Safety concerns rise as advocates seek streamlined scaffolding laws 

Scaffolding has transformed into an unintended skyline spectacle in the city, catching the attention of residents and city officials, including Mayor Eric Adams.

Edric Robinson

Jan 5, 2024, 12:01 AM

Updated 199 days ago

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Scaffolding has transformed into an unintended skyline spectacle in the city, catching the attention of residents and city officials, including Mayor Eric Adams.
A recent report by the Citizens Union not only labels these structures as eyesores but also raises significant safety concerns, prompting calls for a streamlined approach to the law mandating their presence.
“There is an example of scaffolding that plagues the city,” says Betsy Gotbaum, the executive director of Citizens Union pointing at a shed on 81st Street and Central Park West. "It's ruining landmarks, it's ruining our buildings, it's ruining small businesses and bodegas."
Gotbaum wants the law that has led to nearly 9,000 sheds around buildings across the boroughs addressed. Citizens Union's report shed light on some of the detrimental impacts of these structures. 
 “The danger of if you walk at night underneath them, things like rats, a lot of waste accumulate there,” says Gotbaum.
The safety concerns highlighted in the report indicate 52 accidents resulting in injury or death in the city between January 2018 and May 2023, with eight incidents occurring last year alone. 
Last December, Adams, joined by Assemblyman Al Taylor, made a symbolic move by taking down the city's longest-standing shed in Sugar Hill, which had been in place for 21 years.
“Twenty-one years and as we looked around the city, we seen too many sheds have become permanent fixtures of our landscape of our city and we said no to that,” said Adams at a news conference on Dec. 22.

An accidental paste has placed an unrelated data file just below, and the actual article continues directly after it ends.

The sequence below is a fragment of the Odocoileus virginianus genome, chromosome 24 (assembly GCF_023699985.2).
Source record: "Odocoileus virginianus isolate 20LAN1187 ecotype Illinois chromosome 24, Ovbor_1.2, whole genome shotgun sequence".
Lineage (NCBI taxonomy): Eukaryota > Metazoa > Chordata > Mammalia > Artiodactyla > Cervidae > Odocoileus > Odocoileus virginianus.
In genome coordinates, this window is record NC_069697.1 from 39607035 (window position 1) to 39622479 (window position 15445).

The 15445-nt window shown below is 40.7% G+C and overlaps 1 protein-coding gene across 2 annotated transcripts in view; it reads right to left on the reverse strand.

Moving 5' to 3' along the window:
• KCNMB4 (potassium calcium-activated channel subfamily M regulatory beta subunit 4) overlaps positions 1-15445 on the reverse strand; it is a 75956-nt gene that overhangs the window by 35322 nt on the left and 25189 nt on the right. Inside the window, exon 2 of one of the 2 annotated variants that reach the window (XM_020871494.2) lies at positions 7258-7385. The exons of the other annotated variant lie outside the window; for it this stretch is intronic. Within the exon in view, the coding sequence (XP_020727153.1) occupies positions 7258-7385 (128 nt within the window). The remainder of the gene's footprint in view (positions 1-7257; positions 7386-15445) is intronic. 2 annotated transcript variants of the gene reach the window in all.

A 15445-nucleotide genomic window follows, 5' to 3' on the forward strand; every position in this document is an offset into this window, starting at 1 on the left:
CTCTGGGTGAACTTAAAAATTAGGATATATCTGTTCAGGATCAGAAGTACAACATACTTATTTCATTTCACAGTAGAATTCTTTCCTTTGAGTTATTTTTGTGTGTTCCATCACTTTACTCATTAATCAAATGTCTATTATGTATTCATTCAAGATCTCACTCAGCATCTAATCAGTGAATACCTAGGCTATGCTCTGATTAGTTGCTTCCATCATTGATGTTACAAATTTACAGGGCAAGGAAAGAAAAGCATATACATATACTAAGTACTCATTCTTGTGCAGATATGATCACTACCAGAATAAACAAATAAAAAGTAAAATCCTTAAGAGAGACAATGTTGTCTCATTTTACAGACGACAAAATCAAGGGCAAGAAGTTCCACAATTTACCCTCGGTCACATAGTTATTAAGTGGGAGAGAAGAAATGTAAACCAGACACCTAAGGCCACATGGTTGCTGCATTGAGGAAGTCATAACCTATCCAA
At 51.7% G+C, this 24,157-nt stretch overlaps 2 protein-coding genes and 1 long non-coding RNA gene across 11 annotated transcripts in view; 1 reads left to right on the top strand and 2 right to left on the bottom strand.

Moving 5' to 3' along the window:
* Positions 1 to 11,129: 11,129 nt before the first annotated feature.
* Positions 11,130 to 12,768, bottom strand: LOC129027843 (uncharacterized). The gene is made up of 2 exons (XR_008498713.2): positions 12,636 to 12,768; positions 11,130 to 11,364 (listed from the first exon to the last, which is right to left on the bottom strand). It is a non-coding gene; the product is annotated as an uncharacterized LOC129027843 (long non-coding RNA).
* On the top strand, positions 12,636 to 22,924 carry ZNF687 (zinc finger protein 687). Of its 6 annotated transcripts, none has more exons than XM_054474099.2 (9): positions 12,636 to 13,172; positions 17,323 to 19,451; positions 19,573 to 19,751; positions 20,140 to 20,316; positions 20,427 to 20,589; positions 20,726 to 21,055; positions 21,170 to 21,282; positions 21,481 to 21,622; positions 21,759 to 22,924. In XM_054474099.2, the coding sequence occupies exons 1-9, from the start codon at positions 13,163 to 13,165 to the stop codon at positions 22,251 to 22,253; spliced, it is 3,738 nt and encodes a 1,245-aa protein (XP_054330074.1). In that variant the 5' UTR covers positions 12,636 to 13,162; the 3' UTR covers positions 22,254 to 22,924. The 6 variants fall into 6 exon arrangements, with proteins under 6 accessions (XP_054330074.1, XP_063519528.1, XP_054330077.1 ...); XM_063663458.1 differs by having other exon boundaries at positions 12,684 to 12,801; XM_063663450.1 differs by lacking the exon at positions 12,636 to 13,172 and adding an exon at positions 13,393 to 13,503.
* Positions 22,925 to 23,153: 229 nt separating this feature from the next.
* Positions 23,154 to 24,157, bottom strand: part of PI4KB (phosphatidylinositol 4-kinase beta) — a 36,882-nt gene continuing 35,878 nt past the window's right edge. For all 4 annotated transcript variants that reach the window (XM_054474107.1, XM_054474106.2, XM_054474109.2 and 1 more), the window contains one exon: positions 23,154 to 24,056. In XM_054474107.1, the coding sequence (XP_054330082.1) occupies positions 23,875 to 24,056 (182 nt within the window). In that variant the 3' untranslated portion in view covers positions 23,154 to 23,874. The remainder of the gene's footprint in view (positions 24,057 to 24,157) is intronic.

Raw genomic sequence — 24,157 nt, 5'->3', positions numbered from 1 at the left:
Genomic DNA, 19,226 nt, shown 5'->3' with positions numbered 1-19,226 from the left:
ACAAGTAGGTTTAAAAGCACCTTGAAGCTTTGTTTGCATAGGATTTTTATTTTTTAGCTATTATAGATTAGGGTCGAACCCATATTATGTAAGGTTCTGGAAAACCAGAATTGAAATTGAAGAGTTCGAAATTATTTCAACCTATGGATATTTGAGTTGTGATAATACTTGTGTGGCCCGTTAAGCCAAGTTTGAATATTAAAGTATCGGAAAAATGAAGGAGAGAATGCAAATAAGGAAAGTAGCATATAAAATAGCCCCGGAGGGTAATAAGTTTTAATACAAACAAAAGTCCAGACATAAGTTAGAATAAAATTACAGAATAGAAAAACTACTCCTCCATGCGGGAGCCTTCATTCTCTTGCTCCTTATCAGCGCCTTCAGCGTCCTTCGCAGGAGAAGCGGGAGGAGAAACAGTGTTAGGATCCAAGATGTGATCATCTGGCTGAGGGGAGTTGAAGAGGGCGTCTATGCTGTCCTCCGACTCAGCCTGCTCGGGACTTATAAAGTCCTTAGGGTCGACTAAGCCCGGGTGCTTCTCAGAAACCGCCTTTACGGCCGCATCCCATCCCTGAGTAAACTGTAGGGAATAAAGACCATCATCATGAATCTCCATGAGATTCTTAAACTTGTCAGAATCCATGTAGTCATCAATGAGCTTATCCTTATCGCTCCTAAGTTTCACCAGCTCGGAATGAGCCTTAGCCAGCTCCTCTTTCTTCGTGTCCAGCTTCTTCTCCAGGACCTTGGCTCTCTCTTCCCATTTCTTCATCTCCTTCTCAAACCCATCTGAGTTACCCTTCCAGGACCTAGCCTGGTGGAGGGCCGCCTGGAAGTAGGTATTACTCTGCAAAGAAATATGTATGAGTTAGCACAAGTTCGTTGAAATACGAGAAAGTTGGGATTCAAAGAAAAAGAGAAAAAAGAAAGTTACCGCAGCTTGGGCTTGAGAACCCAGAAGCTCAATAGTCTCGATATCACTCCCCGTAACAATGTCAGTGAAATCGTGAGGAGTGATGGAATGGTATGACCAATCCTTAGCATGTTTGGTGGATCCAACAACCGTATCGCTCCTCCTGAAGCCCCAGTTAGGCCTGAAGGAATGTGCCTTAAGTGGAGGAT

His administration has been advancing efforts as part of its "Get Sheds Down" plan. Officials say the city has removed 75 sheds that have been up for over five years. The Citizen Union report hails the mayor, Manhattan Borough President Mark Levine and members of City Council, which has proposed fines as well as rent reductions if buildings have scaffolding for extended periods of time. Gotbaum says the culprit responsible is Local Law 11.  
“Why can’t we just get rid of Local Law 11? Keep the safety factors, I’m all in favor of safety factors, but the part that allows these things to stay up for years - get rid of it,” says Gotbaum.
Local Law 11, also known as the Façade Inspection and Safety Program, requires owners of buildings to have their exterior facades inspected regularly, identifying and addressing potential hazards posed like loose bricks that could fall. Building owners are obligated to make necessary repairs. Currently, more than 15,000 buildings are required to undergo inspections every five-year cycle, with the majority of those in Manhattan. 
Residents shared their concerns. 
“If you’re walking your dog, it's a great bonus. But other than that, it is an eyesore and maybe dangerous after a while,” says Marty Edel, Manhattan resident. 
“I don’t even recognize what my building looks like anymore,” says Skylar Martinez, another Manhattan resident. 
Gotbaum believes in order to make real changes, Local Law 11 must be streamlined and all efforts centralized. 
“Probably the best thing is the mayor’s office, one entity in charge of doing something about the scaffolding,” says Gotbaum. 
A source close to the mayor's office says that’s exactly what his administration is working on. Part of the shed plan will bring on a consultant to study Local Law 11 and figure out an effective model for inspecting buildings.  


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